University of South Carolina’s Columbia campus reported their diversity programing spending at more than $1.7 million in response to the information request. (Photo by Emily Okon)
South Carolina public universities and colleges have responded to the S.C. House of Representatives’ request asking for a breakdown in the funds spent on diversity, equity and inclusion programming.
The request was received by the S.C. Commission of Higher Education, said Mark Swart, spokesman for the commission. It was unclear which members of the house requested this information.
The House asked for the information regarding diversity spending in public colleges and universities in early February. Universities had until Feb. 23 to submit their responses.
It’s uncertain what the House of Representatives plans to do with the information. The request comes as lawmakers in other states have sought similar information from their institutions.
Diversity spending at the University of South Carolina in Columbia – the state’s flagship public institution – was $1.7 million, according to the school’s response, which it shared with Carolina News & Reporter.
USC included in its response a letter from President Michael Amiridis emphasizing a student’s need to belong.
“Rigorous empirical research on student retention and academic success at U.S. colleges and universities indicates a strong, positive correlation between students’ ‘sense of belonging’ and their social and academic prosperity,” Amiridis said in the letter to the higher education commission.
Everyone needs a chance to succeed, said Shirley Staples Carter, associate dean of diversity, equity and inclusion at the School of Journalism and Mass Communications.
“At USC, we emphasize the term ‘inclusive’ in that the efforts we make are to create an environment where everyone can succeed regardless of their background, their race, their gender and whatever else makes someone different,” Carter said.
Several other state governments have made similar requests of universities that introduced diversity programming that educates faculty, staff and students on the changing demographics in their schools.
The requests each have asked for spending related to policy or programming that references race, ethnicity, sexual orientation and gender identity.
The Kansas Legislature voted April 6 to block public secondary institutions from spending funds that would require students or employees to affirm or deny support for diversity, equity and inclusion on its campus, according to The Kansas City Star.
The ban was proposed as the legislature worked to create the budget bill for higher education institutions.
It’s unclear which S.C. House members requested the information – or why. But conservative states such as Oklahoma and Florida have recently analyzed their own states’ spending.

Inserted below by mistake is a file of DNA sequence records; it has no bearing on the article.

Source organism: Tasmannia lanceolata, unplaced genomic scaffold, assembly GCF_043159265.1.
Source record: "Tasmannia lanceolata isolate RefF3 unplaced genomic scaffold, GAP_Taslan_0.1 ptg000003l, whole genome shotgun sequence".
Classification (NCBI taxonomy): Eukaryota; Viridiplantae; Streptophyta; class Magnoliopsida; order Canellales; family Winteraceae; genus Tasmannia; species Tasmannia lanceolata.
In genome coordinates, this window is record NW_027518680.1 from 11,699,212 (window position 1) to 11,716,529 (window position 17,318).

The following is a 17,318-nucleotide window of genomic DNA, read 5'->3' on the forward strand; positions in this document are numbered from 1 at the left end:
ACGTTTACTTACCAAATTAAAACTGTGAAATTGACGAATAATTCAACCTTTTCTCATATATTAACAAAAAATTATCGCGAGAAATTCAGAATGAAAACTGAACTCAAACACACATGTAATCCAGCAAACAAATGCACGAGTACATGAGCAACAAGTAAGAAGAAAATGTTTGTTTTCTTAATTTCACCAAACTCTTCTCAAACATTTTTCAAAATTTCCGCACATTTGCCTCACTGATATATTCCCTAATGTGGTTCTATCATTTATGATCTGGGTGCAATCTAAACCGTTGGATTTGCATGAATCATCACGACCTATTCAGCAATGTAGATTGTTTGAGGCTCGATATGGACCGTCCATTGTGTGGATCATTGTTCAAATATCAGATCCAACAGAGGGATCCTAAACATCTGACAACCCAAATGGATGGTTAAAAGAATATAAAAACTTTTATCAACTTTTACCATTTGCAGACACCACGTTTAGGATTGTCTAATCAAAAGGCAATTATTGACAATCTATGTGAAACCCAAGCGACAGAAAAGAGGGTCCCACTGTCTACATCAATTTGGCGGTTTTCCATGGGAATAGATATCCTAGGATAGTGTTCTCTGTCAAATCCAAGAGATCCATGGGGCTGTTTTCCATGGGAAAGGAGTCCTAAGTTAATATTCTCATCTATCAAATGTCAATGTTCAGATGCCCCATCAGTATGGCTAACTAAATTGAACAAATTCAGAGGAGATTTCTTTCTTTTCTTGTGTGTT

Oklahoma’s state superintendent of public education, Republican Ryan Walters, requested the information in his state.
He said drawing attention to students’ skin color, by definition, can make them feel ashamed.
“Universities across the country have violated academic standards by telling students that they are inferior and shamed because of their race,” Walters said, in a statement to the Chronicle of Higher Education. “These programs have pushed a radical agenda, and I am calling for transparency. The far left has infiltrated higher education, and we will not tolerate it any longer.”
Republican Florida Gov. Ron DeSantis asked public universities in December to detail their spending.
An analysis completed by the Chronicle of Higher Education said diversity spending took up less than 1% of the budget in Florida institutions.
An influential conservative think tank, the Manhattan and Goldwater Institutes, published model state legislation on the topic in January.
The model legislation described in detail how state legislatures could dismantle diversity programming in public universities.
“This package is meant to reverse illiberal tendencies that have swept across higher education in the past decade,” Ilya Shapiro said to the Chronicle of Higher Education.
Shapiro is one of the authors of the model bill and a senior fellow and director of constitutional studies at the Manhattan Institute.
The minds behind the model legislation say public universities shouldn’t be using tax dollars to promote one ideology over another.
But some college leaders and students say it is their responsibility to educate students and staff to create a better community.
As “we look at the population of the state of South Carolina, one group may be underrepresented, and that may not be reflected in the university population,” Carter said. “And as a state institution, if we have a population that is inconsistent with the state population, we want to address that.”